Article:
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Slut-shaming: the reason I can’t go to strip clubs anymore

2012/03/08

To add to my previous post, one of the things that really started to bother me as a kid and hit a head in my late twenties was men who use the services of sex-workers, but think they are somehow better than said sex-workers. Church-indoctrination can make a boy afraid to express any interest in girls, but can’t make him stop thinking about sex, at least not for me. When i was about twelve, the idea of going to Reno and hiring three hookers was really appealing. The things I thought I would do with said hookers were simultaneously unimaginative and impractical (I had no idea how sex positions worked), but it seemed mighty nice.

For those of you unfamiliar with Evangelical Christianity, conversion stories are really big. The transforming power of Jesus is a major doctrine, so everyone wants examples. The bigger a sinner your were before Jesus pulled you out of your misery, the better the story. The best stories of all will get you speaking tours. To that end, I’d heard at least one former prostitute talk about how before Jesus rescued her, she’d been victimized by pimps and johns alike, nearly died of drug ODs and STDs and, on one occasion, was stuffed in a garbage bag and left for dead.

I had an understanding that these prostitutes I was so excited about weren’t just convenient sex objects. They were people like any others and deserved decent treatment. I got thinking that maybe their low social status was largely the cause of their ill-treatment. No one looked out for their interests. The police didn’t help, etc. I got the idea I could be a pimp when I grew up, but work it more like I was an entertainment manager. I would promote the hookers in my employ and manage their financial affairs and protect them if a John got out of hand. They would pay me a fair cut and be so happy to be treated decently that I would probably get some free sex. (Keep in mind, I was about twelve.)

When I was older and hanging around strip clubs, this wasn’t so theoretical anymore. One example that stands out involves my very good friend Kitty. We had dated for a few months and it didn’t work out, to put it mildly. She felt bad about it and tried to help my awkward ass find a new girlfriend. She tried to set me up with a coworker. The three of us went out to Perkins together. It wasn’t much of a date as she barely spoke English, I barely spoke Spanish, and she’d had a lot to drink during her shift and was highly distractable. While Kitty was trying to talk me up, a group of three guys I recognized as regular customers came over and started hitting on her. Their lines were impressive from a certain point of view, full of bullshit and toxic masculinity. They’d also had a lot to drink at the club earlier and were apparently feeling territorial. They bragged about beating people up, I think with the implication they could beat me up if they wanted. Choice lines included “When someone gets in my face, I start going nuts. When I start going nuts, he starts going nuts!” His friend roared in response.” In other words, it was a typical 2 am at Perkins. After a while, they gave up and I took Kitty’s friend to the house where she was staying, took Kitty home and went home myself.

A few days later, I ran into the same guys. It was the beginning of the evening, so they were still sober. The apparent leader apologized for their behavior the other night. When i mentioned I had been on a date, he was shocked I would be interested in a skank like that. I wanted to grab him and yell at him, but it didn’t seem appropriate given that he was apologizing. “You come to strip clubs and spend money. You drink just as much. You tried to pick her up for sex. If there’s something wrong with strip clubs, you’re just a complicit as she is, probably more. What makes you think you’re any better than her?!” This guy was actually fairly nice, relatively speaking. A lot of people were way worse. Even other strippers do it to a large degree. There was even a sign up in the dressing room telling people not to insult their co-workers to try to steer customers to themselves.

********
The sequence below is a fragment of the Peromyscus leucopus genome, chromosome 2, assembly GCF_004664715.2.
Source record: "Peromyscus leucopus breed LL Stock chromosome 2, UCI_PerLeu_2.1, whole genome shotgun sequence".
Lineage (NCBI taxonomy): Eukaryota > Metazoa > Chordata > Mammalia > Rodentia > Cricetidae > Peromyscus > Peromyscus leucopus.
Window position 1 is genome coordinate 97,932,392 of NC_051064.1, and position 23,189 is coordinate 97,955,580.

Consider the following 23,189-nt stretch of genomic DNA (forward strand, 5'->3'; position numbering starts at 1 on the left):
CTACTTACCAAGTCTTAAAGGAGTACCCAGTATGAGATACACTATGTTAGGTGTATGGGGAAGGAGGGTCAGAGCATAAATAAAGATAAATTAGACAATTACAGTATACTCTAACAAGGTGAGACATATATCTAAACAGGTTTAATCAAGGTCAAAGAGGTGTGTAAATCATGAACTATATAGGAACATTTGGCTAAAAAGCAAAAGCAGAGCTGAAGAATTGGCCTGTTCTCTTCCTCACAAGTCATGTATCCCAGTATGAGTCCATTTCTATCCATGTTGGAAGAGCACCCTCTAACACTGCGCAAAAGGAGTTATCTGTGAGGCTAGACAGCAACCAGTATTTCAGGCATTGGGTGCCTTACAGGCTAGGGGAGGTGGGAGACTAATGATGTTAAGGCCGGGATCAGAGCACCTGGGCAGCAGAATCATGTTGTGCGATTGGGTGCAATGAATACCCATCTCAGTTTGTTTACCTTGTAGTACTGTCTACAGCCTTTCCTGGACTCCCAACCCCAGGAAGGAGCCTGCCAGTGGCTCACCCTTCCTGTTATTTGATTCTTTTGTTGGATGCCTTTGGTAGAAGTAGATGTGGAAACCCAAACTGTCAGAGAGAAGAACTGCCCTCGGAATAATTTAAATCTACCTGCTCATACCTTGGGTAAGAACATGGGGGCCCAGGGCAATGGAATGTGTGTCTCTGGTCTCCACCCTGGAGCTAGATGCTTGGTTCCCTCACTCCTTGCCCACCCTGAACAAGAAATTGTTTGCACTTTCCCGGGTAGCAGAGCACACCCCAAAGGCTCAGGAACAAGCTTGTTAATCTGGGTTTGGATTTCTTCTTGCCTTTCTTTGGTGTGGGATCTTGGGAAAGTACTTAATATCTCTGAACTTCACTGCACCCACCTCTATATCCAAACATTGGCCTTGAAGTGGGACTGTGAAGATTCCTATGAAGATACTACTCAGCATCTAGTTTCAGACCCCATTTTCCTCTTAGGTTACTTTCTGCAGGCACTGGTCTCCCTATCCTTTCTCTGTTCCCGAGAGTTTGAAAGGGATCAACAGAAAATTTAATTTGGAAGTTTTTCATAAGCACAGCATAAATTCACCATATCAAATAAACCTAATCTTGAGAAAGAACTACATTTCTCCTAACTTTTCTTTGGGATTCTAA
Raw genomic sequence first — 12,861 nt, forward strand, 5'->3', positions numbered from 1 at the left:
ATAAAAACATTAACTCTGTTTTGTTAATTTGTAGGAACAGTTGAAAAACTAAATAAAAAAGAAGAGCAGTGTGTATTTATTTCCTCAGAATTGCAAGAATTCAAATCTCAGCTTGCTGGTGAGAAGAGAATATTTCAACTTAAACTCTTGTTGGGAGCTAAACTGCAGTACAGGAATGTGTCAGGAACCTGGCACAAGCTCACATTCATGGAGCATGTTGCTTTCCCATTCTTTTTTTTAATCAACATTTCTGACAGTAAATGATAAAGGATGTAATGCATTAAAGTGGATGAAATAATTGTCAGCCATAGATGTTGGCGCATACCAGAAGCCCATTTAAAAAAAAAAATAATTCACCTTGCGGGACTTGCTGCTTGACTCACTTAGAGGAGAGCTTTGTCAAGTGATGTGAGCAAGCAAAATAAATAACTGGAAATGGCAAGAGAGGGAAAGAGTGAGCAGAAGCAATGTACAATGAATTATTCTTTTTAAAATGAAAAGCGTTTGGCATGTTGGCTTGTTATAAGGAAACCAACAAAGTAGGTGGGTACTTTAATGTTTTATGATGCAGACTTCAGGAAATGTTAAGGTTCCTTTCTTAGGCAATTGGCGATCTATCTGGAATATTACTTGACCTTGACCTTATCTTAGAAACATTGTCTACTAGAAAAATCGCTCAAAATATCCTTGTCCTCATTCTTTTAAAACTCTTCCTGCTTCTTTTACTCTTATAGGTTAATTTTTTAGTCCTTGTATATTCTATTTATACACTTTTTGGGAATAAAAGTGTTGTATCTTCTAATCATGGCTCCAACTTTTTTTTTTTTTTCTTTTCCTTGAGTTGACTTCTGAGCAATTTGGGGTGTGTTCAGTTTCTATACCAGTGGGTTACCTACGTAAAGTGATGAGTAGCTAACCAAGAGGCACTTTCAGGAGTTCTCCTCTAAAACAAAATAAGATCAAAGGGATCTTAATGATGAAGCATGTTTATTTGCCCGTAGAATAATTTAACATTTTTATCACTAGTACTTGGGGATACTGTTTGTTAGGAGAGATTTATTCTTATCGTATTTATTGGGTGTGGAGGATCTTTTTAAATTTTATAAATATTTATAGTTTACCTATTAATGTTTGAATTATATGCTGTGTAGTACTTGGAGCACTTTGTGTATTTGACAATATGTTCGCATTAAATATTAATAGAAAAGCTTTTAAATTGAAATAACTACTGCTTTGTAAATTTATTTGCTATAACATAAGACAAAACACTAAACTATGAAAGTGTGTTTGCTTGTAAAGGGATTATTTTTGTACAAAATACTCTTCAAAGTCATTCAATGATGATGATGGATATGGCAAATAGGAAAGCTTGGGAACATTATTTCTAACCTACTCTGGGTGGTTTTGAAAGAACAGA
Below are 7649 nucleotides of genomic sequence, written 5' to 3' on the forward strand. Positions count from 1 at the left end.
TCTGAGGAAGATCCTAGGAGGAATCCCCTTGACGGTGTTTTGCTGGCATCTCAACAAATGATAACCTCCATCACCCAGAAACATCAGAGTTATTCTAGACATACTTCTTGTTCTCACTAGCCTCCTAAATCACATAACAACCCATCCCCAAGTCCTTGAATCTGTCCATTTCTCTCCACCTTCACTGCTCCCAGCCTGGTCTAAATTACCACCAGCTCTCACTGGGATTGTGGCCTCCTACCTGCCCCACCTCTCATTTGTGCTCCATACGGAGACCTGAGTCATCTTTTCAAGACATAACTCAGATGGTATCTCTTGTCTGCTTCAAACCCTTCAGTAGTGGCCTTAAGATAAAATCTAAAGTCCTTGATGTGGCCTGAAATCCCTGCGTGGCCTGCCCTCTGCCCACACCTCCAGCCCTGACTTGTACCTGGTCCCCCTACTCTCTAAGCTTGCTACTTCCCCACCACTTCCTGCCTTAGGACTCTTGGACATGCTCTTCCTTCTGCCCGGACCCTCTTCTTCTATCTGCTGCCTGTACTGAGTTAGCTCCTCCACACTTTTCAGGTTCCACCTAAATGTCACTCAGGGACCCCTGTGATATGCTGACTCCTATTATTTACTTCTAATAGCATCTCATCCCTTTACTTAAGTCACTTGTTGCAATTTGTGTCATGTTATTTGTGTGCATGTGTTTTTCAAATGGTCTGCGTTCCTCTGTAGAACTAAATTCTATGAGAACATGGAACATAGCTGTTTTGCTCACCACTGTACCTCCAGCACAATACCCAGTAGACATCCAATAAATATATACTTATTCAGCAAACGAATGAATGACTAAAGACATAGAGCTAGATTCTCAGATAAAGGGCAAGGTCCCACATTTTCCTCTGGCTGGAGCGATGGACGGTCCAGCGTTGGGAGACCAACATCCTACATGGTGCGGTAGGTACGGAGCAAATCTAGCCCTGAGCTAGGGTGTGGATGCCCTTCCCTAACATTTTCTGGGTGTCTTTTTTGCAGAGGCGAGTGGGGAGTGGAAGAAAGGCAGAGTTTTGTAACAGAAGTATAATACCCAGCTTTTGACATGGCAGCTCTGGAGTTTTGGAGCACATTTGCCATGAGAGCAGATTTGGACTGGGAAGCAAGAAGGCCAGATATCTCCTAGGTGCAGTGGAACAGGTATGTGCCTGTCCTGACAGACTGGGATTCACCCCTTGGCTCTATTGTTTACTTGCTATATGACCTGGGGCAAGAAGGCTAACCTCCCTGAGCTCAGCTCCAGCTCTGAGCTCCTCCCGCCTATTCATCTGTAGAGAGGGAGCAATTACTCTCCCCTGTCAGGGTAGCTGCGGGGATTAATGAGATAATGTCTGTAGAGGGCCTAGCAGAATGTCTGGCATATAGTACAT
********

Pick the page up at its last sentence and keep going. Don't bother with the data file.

This is one of the main reasons I did male amateur night most months. I wanted to demonstrate to the strippers that I wouldn’t judge them for taking their clothes off in front of others and didn’t think i was any better than they were. Also, it was a good opportunity to get pointers and show some appreciation for the craft.

As I got to know a lot of the employees better and got more exposed to the environment, it only got worse. Another incident really burned into my mind is when a dancer’s boyfriend started screaming at her and calling her a slut before a bouncer removed him. He was just saying the same sorts of things people said behind her back every day and was clearly driving her to a breakdown. The better I knew the people being hurt and the more I heard of it, the less I could stand it. This is why I don’t go to strip clubs anymore. Too many people need to be punched in the face for making no secret of the fact they think they’re better than the dancers and I have no desire to go to jail. The media are complicit, too. Think how coverage is slanted when a non-celebrity gets busted with a hooker. I would like to get involved in projects to protect the rights and dignity of sex workers. Does anyone have good suggestions for things I could do?

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5 Comments
  1. xxxild permalink

    Somehow, when you use the term “toxic masculinity” it makes sense to me! :) Hugo Schweitzer tweeted that phrase to me recently and it rubbed me the wrong way.

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